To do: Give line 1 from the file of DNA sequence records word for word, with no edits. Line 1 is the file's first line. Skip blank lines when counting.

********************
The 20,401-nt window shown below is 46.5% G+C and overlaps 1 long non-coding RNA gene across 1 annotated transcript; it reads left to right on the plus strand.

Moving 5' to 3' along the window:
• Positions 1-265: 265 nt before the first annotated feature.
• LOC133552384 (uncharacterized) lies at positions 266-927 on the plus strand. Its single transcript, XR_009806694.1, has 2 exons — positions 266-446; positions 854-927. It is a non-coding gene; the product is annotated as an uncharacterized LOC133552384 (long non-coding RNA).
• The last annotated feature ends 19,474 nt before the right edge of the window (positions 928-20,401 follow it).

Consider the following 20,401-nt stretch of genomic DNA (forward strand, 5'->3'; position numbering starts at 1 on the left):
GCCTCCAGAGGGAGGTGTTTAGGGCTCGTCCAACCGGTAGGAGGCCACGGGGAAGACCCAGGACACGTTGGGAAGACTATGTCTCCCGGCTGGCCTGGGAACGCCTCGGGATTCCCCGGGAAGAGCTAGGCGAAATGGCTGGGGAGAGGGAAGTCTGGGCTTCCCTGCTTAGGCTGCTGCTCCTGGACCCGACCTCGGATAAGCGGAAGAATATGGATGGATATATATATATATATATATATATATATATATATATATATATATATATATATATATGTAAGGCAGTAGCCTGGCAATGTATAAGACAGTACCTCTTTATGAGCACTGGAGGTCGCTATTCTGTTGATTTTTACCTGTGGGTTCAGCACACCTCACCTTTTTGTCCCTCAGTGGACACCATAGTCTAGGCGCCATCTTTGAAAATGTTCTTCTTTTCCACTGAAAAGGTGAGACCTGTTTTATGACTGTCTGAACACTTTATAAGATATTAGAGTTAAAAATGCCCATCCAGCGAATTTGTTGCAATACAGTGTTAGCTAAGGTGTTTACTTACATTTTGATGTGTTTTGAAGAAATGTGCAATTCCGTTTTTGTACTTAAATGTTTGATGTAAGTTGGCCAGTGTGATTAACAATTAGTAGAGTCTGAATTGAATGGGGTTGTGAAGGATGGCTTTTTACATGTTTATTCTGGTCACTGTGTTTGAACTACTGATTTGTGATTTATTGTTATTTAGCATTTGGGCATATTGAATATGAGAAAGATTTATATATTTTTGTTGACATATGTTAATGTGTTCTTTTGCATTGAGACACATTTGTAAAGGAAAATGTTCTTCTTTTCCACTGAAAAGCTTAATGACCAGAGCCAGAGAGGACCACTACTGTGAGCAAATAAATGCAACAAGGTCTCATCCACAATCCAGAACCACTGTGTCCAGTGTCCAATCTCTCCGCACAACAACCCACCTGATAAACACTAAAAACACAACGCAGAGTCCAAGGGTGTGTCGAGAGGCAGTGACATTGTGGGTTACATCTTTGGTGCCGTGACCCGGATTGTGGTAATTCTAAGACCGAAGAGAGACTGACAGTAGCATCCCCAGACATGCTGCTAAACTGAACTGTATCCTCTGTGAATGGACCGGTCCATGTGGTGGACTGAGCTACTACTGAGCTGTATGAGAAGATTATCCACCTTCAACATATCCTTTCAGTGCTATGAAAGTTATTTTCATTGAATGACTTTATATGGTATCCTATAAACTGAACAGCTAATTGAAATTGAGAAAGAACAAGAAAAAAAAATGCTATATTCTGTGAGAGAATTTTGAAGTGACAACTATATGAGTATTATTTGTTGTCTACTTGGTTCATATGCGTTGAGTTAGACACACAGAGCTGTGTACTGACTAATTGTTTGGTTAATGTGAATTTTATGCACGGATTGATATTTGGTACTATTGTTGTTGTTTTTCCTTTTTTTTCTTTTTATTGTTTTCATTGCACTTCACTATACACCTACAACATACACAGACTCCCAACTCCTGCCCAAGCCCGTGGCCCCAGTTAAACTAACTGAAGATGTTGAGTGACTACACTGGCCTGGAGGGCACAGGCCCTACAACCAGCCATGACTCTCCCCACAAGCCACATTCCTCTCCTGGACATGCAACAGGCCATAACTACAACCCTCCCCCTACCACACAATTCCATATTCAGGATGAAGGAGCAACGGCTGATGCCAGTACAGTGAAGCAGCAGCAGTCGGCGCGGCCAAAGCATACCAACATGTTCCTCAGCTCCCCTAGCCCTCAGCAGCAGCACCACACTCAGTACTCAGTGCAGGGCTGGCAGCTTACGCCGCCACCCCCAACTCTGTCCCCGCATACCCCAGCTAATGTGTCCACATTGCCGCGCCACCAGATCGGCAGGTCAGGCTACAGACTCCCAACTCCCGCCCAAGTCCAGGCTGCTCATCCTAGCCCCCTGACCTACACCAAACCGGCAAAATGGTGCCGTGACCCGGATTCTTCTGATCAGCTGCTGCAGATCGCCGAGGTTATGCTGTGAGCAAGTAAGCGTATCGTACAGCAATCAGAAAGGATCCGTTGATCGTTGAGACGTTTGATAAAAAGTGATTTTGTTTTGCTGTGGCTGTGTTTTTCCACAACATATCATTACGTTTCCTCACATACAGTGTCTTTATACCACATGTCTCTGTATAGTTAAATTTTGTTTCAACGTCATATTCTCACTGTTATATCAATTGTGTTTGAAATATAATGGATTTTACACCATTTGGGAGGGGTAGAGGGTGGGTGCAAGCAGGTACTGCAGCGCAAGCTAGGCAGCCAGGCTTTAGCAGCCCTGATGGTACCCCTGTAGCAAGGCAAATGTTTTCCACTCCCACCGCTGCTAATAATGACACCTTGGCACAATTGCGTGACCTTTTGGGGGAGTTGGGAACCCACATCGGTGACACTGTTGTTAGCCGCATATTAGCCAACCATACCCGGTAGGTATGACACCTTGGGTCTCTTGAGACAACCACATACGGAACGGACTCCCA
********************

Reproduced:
The 20,401-nt window shown below is 46.5% G+C and overlaps 1 long non-coding RNA gene across 1 annotated transcript; it reads left to right on the plus strand.